Response or Comment
On November 23, 1981, in a Maryland District Court, Dr. Edward Taub was found guilty under a Maryland state anti-cruelty statute of not providing adequate veterinary care for 6 of the 17 monkeys confiscated from his laboratory 2 months earlier. The case has received extensive press coverage and has also caused widespread alarm in the scientific community. According to Science (274:121, 1981 ), "scientists throughout the country have been shocked by the Taub case, initially perceiving it as a bid by antivivisectionists to procure a court ruling against animal experimentation." Taub himself has fostered this impression and has drawn a false analogy between his predicament ("victimization") and the persecution of scientists by religious authorities in the middle ages.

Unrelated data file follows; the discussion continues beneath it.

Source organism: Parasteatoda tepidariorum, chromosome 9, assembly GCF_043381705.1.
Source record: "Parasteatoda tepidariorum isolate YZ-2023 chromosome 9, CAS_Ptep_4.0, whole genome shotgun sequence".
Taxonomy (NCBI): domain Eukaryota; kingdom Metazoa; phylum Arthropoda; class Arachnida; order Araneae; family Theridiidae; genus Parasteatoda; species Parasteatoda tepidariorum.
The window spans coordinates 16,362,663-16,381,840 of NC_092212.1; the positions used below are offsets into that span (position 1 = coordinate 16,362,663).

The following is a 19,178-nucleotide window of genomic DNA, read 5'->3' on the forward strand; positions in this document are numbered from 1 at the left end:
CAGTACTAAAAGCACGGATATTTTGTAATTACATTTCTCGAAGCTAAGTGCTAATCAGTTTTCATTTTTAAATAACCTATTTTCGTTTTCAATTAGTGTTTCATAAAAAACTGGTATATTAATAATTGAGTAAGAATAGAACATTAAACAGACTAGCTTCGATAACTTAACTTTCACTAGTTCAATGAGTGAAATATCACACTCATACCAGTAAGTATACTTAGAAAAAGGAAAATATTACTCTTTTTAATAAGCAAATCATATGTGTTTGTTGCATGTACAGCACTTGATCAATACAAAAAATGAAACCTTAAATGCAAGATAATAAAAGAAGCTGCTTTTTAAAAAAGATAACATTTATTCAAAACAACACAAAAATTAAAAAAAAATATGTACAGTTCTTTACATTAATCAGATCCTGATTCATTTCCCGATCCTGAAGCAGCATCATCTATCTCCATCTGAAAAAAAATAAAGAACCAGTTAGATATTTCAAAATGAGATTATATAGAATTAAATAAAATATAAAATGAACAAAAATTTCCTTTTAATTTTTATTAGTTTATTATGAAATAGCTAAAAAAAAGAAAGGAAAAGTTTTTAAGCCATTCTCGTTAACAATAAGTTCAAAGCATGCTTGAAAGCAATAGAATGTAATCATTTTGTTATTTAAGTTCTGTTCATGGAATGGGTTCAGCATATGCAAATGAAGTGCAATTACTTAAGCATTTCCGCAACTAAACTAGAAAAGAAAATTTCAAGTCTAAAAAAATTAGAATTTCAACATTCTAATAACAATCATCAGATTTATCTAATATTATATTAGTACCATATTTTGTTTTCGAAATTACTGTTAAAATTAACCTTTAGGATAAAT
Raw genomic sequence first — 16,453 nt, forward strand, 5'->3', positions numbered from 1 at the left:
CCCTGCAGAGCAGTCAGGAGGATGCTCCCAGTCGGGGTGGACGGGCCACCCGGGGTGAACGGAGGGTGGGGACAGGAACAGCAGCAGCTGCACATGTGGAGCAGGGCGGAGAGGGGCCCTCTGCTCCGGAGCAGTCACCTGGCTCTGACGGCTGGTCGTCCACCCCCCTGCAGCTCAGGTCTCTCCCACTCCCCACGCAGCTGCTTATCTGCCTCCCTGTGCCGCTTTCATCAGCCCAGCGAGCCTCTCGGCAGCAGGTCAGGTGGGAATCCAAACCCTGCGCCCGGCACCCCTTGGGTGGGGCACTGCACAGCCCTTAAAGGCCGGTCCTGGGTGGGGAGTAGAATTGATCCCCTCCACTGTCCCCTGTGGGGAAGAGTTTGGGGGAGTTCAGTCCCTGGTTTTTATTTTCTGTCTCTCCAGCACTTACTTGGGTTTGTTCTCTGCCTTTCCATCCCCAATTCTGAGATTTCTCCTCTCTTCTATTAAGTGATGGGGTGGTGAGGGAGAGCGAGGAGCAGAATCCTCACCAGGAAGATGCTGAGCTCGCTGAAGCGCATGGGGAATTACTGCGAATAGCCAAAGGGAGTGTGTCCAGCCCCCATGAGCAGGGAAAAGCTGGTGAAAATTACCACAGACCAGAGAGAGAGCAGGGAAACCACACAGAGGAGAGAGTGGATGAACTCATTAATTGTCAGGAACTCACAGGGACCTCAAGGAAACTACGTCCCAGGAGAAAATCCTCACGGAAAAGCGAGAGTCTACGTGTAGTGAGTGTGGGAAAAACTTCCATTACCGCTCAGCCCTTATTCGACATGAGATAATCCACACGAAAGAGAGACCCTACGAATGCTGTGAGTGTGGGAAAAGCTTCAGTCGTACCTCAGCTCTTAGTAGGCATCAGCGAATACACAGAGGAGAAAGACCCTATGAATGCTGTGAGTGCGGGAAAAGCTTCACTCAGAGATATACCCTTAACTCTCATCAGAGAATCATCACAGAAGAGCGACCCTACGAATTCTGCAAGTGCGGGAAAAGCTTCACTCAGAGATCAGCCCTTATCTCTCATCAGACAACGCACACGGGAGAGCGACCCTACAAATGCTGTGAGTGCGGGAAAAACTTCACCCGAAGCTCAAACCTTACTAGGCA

While the case has received extensive coverage in both scientific and animal welfare publications, there are a number of issues that have been glossed over or that have not been addressed at all. Also, most accounts have only concentrated on the events from May to November, 1981. There are some earlier incidents that should be included in the story for a full understanding of its ramifications.
Rowan, A.N. (1982). The Silver Spring 17. International Journal for the Study of Animal Problems, 3(3), 219-227.
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